New Jersey Governor, Legislature Reach Budget Deal
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PROTESTERS: Do your job! Do your job!
JEFFREY BROWN: There was pressure on Democratic lawmakers all day long to make a deal and end New Jersey’s six-day-long government shutdown. State workers rallied in front of the capitol in Trenton, today, sending their elected officials a message.
ROBERT MCDEVITT, Local Union President: We demand that the leaders in the Democratic assembly stop playing games with our lives, put us back to work, and vote on a damn budget!
JEFFREY BROWN: About 45,000 of the state’s employees have been out of work since the government shut down early Saturday morning, after lawmakers missed the deadline to approve Governor Jon Corzine’s $31 billion budget.
With a $4.5 billion shortfall and no money to pay the bills, Corzine closed non-essential government services. Earlier today, the governor urged those Democratic colleagues who opposed his plan to raise the sales tax a percentage point to come up with their own solution.
JON CORZINE: Let’s put New Jerseyans back to work and let them go on about their everyday lives. Let’s stop digging the whole deeper. Pass a budget. Let me sign a budget. Let me repeat. Pass a budget. Let me sign a budget. Thank you.
JEFFREY BROWN: The most visible signs of the shutdown were in Atlantic City, where the normally clattering casinos were closed yesterday, for the first time since gambling was legalized 28 years ago.
JOSEPH CORBO, President, Casino Association of New Jersey: We’re losing millions of dollars a day, without getting into exact numbers, but our employees are also losing, in the aggregate, millions of dollars a day.
JEFFREY BROWN: The gambling inspectors, all government employees, were furloughed. And, as a result, 36,000 casino employees were put out of work as well. So were state employees at the Department of Motor Vehicles, inspection stations and courthouses. Those actions took New Jersey residents by surprise.
MAN: I had no clue. I thought they were bluffing. I really did. The casinos, Motor Vehicle, I just thought they were bluffing.
JEFFREY BROWN: At the announcement of the budget deal late this afternoon, Assembly Speaker Joseph Roberts acknowledged the problems the people of New Jersey encountered as a result of the shutdown.
JOSEPH ROBERTS JR. (D), New Jersey State Assembly Speaker: But we do owe the people of this state an apology. We have disrupted their lives. We have caused hardship. This — this shutdown, the budget impasse has had an awful consequence for the people in our state.
Compromise over sales tax
JEFFREY BROWN: Officials said the shutdown would end in 24 to 36 hours.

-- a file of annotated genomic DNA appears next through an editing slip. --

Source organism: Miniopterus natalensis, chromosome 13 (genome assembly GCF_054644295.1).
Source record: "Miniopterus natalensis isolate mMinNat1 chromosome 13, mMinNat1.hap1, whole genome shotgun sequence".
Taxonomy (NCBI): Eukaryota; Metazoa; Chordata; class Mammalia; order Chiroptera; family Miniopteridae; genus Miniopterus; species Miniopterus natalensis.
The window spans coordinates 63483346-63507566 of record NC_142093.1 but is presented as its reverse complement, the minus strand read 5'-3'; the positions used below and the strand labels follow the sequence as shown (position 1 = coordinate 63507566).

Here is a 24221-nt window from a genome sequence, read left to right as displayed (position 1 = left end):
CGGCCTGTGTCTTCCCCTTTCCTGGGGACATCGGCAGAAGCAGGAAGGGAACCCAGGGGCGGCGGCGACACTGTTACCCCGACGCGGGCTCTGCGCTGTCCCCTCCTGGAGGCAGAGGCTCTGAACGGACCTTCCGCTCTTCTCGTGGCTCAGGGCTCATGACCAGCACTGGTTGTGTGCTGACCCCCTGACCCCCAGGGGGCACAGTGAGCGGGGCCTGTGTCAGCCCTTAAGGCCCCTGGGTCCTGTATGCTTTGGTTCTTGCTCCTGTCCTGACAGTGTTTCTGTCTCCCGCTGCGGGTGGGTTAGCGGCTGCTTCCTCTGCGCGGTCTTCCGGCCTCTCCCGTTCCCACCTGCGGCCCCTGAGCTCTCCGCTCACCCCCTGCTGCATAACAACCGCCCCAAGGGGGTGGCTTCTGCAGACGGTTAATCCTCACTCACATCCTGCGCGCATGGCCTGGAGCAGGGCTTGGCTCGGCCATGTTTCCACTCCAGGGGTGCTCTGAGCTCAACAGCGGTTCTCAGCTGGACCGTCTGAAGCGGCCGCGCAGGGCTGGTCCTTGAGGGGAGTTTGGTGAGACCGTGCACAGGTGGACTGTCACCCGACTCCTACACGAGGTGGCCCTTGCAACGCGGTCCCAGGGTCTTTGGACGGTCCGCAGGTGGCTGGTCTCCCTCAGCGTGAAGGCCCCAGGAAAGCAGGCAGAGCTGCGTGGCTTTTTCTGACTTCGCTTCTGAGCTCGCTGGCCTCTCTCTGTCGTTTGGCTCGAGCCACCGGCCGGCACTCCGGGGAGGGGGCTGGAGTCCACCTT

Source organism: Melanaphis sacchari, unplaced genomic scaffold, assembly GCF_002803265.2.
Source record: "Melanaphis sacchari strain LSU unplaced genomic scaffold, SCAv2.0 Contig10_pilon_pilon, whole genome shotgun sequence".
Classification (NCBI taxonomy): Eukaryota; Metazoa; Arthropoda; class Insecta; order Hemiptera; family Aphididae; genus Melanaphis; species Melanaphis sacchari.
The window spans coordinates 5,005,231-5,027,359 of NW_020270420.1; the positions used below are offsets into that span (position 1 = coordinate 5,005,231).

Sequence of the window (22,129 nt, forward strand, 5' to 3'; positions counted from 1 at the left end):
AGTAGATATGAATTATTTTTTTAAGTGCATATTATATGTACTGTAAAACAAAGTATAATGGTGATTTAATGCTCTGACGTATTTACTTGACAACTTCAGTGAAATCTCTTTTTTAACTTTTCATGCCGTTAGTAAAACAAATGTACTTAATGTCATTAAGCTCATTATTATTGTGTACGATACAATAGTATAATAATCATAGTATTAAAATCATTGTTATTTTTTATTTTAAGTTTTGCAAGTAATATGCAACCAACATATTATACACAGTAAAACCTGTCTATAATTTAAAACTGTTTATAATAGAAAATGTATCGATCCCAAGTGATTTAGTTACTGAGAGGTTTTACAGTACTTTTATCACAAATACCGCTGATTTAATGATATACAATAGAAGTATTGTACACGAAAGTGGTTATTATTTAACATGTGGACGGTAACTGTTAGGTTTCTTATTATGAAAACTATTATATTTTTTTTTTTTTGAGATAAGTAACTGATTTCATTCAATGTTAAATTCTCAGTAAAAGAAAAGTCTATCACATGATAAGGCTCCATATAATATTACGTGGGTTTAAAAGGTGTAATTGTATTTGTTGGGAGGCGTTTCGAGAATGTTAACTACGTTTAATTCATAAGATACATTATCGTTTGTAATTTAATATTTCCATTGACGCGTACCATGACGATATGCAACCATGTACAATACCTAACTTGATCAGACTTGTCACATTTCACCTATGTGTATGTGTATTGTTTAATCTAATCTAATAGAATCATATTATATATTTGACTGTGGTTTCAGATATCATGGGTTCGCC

And, for more, I'm joined by Fred Tuccillo, assistant managing editor for The Courier News in Bridgewater, New Jersey.
So, who in the end blinked, and what was agreed to?
FRED TUCCILLO, Assistant Managing Editor, The Courier News: Well, it appears that both sides blinked halfway.
This compromise sits midway between what the governor wanted, which was a straight 1 percent increase in the sales tax, without any terms imposed on -- on him; and what the assembly speaker wanted, which was to have all of the revenue from a sales tax increase immediately applied to property tax relief.
And the Senate majority leader came in with a solution that split the difference, so that half the revenue in year one will be applied to property tax relief, and then all of it somehow will be applied to property tax relief after the first year.
JEFFREY BROWN: Now, many states, of course, have budget problems. How unusual was it there in New Jersey to actually get to this point of a government shutdown?
FRED TUCCILLO: Well, this is unusual even for New Jersey. The state budget, as -- as the governor pointed out this morning, was submitted -- proposed budget was submitted in March. There hasn't been any mystery all along about the size of the budget gap that had to be closed.
So, I think New Jerseyans expected that, one way or the other, the legislature would work its way to a -- to a solution that would probably patch up some of the deficit, but probably not result in any -- anything good for them as taxpayers.
Shutdown snuck up on people
JEFFREY BROWN: So, give us some -- some flavor for what it was like there once the shutdown happened. First, who was most affected and how?
FRED TUCCILLO: Well, it -- it snuck up on people, in a sense, partly because it was a holiday weekend for the Fourth of July.
And, in Bridgewater, for example, in the center of our coverage area, the nearest Motor Vehicle office, on Monday, we thought we would send someone out there and find that no one would show up. And, in fact, we found people coming up to the Motor Vehicle office expecting that they would be able to renew their licenses or registration.